Dozens of territorial pairs in our study area are now on nests. Several pairs have failed. Early indications are that failures this year will be caused mainly by predation. Raccoons are the most frequent culprit, according to work done by the DNR in our region using nest cameras. In spite of the havoc wreaked by raccoons, we still hope for a high rate of hatch.

Territorial visitors are a common sight on breeding territories these days. They will become increasingly common as the season wears on. Many lake residents wonder who these territorial intruders are and what they are doing. These loons are not, as many folks surmise, chicks that have matured and are returning to visit their parents. They are true territorial intruders — individuals that are young and have never possessed a territory or are older and had one but were booted off of it by another loon. Intruders intrude to learn about the territory and its defenders, primarily because they hope to usurp the territory by force on this or a subsequent visit.

One interesting pattern that we have seen in the last few years among intruders is a higher rate of long-distance intruders. For example, On Big Carr Lake a few days ago, we saw a female from Moon Lake in Vilas County. This is a bird banded by my collaborator, Mike Meyer of the DNR. More recently I identified a 5 year-old intruder from Powell Marsh: again, this was a DNR-banded bird from up in Vilas County. Of course, we value every banded intruder, as each gives us an opportunity to track a loon’s movements and the strategy it uses to gain a breeding slot. But the long-distance intruders are especially valuable, because they are chiefly females, which disperse much longer distances than males, on average, and which, therefore, we have learned less about.

I return to the study area from California. I am excited to see all of my friends — loon and human! It will be an eventful first few weeks for the project. Joel Flory has been working steadily to ID mated pairs and keep me apprized of ice conditions, especially in the southern part of the study area. Kristin and Gabby came down from Northland for a weekend to help ID returning loons and covered a lot of ground. But they are both graduating this year (well….fingers crossed :-) ), leaving Joel and me alone to cover over 100 lakes until the end of the month. My back hurts already!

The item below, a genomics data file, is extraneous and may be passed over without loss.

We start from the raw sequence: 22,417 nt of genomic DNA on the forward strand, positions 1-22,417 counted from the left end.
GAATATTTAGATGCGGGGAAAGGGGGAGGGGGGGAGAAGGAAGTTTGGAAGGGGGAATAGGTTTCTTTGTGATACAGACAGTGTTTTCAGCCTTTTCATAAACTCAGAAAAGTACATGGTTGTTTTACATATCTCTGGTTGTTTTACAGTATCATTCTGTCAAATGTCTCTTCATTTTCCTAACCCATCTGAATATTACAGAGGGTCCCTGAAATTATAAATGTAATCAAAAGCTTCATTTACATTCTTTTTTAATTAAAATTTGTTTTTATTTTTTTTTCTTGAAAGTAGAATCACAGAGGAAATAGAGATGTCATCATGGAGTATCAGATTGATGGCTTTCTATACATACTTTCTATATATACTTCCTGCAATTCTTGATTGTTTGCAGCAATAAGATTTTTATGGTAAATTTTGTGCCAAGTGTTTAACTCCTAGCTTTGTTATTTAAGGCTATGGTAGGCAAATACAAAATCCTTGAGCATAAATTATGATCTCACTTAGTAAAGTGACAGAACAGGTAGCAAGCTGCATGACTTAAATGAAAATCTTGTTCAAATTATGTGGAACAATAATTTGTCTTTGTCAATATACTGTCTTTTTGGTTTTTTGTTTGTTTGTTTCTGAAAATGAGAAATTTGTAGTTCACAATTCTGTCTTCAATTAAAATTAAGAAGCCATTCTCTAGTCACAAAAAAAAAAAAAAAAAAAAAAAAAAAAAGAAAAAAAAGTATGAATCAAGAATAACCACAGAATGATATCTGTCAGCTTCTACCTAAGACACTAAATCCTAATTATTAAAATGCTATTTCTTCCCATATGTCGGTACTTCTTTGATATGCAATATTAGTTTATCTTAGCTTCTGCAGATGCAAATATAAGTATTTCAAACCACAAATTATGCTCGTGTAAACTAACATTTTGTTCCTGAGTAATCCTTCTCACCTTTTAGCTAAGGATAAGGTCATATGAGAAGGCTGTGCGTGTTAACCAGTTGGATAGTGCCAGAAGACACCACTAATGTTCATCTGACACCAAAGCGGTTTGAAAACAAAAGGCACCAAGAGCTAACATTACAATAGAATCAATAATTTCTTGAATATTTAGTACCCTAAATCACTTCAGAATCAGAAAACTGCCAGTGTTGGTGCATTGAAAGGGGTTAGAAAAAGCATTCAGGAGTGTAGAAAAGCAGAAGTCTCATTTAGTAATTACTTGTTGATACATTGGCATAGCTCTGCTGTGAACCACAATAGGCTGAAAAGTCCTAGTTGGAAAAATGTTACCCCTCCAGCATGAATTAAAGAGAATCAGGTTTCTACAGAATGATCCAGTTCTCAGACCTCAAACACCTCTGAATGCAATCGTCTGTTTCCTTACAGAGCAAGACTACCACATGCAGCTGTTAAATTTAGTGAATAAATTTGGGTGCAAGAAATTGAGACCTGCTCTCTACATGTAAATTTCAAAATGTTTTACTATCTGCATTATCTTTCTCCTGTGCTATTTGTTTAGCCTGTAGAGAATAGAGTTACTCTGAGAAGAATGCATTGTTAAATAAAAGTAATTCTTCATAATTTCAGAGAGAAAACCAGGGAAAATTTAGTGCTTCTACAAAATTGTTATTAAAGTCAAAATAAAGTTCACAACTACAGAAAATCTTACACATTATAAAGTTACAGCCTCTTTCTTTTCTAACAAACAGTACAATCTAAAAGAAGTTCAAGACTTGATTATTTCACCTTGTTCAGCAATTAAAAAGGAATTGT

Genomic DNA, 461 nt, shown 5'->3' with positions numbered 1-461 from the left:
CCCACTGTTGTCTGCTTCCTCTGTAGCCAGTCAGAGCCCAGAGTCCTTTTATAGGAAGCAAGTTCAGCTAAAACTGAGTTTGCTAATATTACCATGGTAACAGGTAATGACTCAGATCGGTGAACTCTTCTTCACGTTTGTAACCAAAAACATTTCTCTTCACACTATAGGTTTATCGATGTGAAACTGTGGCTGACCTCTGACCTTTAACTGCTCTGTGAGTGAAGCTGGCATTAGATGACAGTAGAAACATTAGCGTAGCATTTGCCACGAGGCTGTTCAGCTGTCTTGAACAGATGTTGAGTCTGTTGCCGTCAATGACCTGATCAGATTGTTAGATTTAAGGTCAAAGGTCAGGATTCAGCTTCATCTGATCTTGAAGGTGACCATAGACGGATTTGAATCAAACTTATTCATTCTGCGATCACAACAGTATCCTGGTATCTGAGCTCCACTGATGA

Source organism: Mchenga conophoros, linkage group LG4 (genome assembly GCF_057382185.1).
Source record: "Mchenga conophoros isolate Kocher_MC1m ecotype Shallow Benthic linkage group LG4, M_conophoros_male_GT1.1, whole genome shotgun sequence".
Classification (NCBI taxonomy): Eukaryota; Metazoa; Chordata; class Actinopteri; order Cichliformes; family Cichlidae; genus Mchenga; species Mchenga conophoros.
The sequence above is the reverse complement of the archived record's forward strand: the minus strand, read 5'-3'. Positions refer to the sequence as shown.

The lakes are opening, and 4 May (Saturday) is our first full day out covering the study area.  We appreciate the reports we have gotten from many of you about the status of ice on your lakes. Kudos to some folks who have raised the bar by verifying all color bands on their territorial pairs already. Awesome! We have gotten reports from DNR that many loons have become stranded this year because of poor weather and few open lakes and have landed in puddles from which they cannot fly out. (These birds are being reported and are getting help.) Keep Wild Instincts (wildlife rehabbers near Rhinelander) in mind, if you see loons in trouble.

We made systematic efforts in 2012 to relocate chicks that we had marked in July and August. This effort will allow us to learn to what extent chicks remain on their natal lakes or wander to other lakes nearby. This topic is of particular interest to us, because it is possible that, by exploring and becoming familiar with the lakes near their natal lake, chicks lay the groundwork for their return to the study area at ages 2 to 4 years. Thus, their movement patterns while juveniles might help us predict where they will settle down the road.

We have completed another year capturing and color-banding adult breeders and their chicks. Altogether, we captured and marked 57 chicks and 50 adults.

In a separate effort, we measured pH and clarity (via secchi disk) twice for all of our study lakes. These data provide a crude measure of water quality and also an important baseline against which to compare future values of acidity and clarity.

Our article on juvenile survival in loons just came out. Based on the hundreds of loons that we banded as chicks and have reobserved as adults in the study area, the paper reports that about half of all loon chicks return to the breeding ground as adults. Most of these individuals are seen within 15km of their natal lakes.